Science - September 2, 2004

PRI part of big weed project

Researchers help Chinese to reduce crop spraying

Plant Research International is to help China to reduce its use of chemical weed killers. In a project worth a total of eight million euros, the MLHD method for more effective use of herbicides, that was developed in Wageningen, will be adapted for use in maize, wheat and soya cultivation in four provinces.

At first glance the part of the Wageningen weed experts in the new project looks modest. The researchers will receive a mere half a million euros for their contribution to the project. ‘The Chinese are clever negotiators and most of the work will be done by Chinese researchers. Our contribution is confined to supplying expertise and supervising the research,’ confirms Dr Bert Lotz, leader of the Applied ecology cluster at Plant Research International (PRI). He regards the project first and foremost as an investment in the future. ‘The half million is useful for our turnover, but perhaps more important is that we have a foot in the door, we will become known and can show that we work internationally with Wageningen expertise. If the project is successful then we can look forward to bigger prospects. Everything is big in China and agriculture is an enormous growth market there. If you can corner a share of that market now it should lead to big things in the future. At the same time, there’s also a lot we can learn from the Chinese, in terms of new crops and weed varieties. It’ll open up a whole new world for us.’

 

His recent visit to China has left a deep impression on Lotz, especially when it comes to the developments in agriculture that are taking place there. The project in which the MLHD method will be introduced was officially launched in Beijing this summer. It is financed by the Dutch development finance organisation FMO-NIO and the Chinese ministry of agriculture. The original proposal was submitted by a company in Delft, EARS, which will also coordinate the project. Other participants are the Dutch consultants DLV Adviesgroep and the Chinese-Dutch consultants HOFUNG.

 

MLHD stands for Minimum Lethal Herbicide Dose, and the method is a relatively simple way of determining the lowest possible effective dosage of herbicide. It works best for photosynthesis-inhibiting herbicides and consists of three steps. First the quantity and development stage of the weed in the field is determined. Then there are tables that indicate how much herbicide is required. Two days after application the effect of the herbicide is checked. A chlorophyll fluorescence meter measures whether the rate of photosynthesis has decreased sufficiently that the weeds will die. ‘You can’t see this just by looking at the plants, but by measuring you can see whether you need to apply more herbicide,’ explains Dr Corne Kempenaar, the MLHD project leader.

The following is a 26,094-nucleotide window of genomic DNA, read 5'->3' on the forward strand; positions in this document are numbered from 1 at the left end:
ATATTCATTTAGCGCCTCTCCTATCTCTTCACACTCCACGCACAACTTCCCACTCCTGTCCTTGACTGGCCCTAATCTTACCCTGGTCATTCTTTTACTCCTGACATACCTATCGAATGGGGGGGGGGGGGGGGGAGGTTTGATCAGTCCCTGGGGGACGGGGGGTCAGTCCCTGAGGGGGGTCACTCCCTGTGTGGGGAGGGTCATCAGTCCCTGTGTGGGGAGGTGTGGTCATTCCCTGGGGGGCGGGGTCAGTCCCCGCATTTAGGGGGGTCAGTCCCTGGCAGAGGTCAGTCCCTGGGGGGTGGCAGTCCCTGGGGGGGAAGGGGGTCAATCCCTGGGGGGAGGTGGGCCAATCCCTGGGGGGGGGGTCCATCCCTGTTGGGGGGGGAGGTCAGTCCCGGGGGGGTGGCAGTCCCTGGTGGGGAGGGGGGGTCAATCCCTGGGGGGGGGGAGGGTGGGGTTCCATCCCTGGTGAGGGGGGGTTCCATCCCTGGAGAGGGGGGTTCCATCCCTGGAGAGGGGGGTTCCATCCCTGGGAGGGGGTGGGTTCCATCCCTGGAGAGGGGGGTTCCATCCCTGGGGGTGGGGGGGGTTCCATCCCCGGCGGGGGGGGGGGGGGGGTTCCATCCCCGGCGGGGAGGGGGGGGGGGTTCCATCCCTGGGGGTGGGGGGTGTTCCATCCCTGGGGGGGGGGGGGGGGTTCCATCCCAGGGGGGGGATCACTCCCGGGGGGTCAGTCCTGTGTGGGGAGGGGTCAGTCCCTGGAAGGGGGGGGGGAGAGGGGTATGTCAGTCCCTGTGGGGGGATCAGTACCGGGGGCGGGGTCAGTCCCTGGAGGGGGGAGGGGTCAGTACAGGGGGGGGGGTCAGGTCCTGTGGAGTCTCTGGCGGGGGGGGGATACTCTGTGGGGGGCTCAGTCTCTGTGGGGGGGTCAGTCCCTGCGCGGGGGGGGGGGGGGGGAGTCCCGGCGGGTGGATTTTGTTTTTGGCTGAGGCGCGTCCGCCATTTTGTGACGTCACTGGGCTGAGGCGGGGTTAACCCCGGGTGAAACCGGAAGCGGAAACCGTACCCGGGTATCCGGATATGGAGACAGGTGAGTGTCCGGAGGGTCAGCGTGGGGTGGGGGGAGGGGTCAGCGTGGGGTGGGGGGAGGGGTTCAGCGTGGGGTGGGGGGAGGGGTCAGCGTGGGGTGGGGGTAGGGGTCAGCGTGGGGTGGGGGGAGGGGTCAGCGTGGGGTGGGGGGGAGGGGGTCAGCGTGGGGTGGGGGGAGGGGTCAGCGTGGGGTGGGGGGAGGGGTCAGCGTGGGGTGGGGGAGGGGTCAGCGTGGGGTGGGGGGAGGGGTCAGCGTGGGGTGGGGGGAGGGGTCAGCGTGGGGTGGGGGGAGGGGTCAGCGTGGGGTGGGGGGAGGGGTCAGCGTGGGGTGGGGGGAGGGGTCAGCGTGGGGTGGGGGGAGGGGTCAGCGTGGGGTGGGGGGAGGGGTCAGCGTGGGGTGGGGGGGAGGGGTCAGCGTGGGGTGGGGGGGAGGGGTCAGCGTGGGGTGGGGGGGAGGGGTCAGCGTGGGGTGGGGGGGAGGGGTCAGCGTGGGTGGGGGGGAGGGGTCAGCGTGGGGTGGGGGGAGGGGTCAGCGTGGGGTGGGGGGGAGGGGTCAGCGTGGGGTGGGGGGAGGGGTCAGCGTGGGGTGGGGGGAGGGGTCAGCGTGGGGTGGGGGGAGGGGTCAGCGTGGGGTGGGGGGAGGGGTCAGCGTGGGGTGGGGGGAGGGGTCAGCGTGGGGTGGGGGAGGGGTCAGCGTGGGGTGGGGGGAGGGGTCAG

Tests carried out in the Netherlands show that this economical but effective form of spraying can lead to a thirty to forty percent reduction in herbicide use. Kempenaar: ‘If you compare the amount used with the recommended dosages on the packet then the reductions are even bigger. The extra knowledge gained by measuring means you can apply lower dosages without running into problems. What we do is make use of the slack in the system, so it’s possible to fine-tune the amount of herbicide used without running too high a risk. The problem with herbicides is that they also affect the crops, but this method keeps crop yields up.’ The MLHD method requires a bit of practice to start with, but one the farmer knows how to use it, he only needs about an hour per field. The costs of the handy measuring instrument developed by EARS and PRI and A&F are also quickly earned back in herbicide savings.

 

In the Netherlands the method has now been refined for beets, potatoes, flax, onions, green beans and maize. This month a researcher from Plant Research International will go to China to help set up the bench-mark tests for the three crops selected (maize, wheat and soya) under the prevailing conditions. Lotz: ‘At this point we can build on the research we did here at the end of the nineties, so we don’t have to repeat the laboratory work in China. This year we’ll start with greenhouse experiments, and go over to field testing next year already.’

 

Herbicide application is also related to the weather conditions, and the MLHD method can be linked to the Crop and weather information system GEWIS, which was also developed at Wageningen UR.   Gewis indicates the optimal moment for application on the basis of information on the current weather conditions and the short-term forecast. After the field tests, the following two years will be used to introduce the new technology in four provinces in China. Lotz is optimistic that the new technique will be adopted: ‘The Chinese are very open to new technology and China has a very good knowledge infrastructure. It is also the biggest herbicide user in the world, and as a result is now experiencing considerable problems with pollution of groundwater. Lotz: ‘There’s still a whole world to conquer over there.’ /GvM

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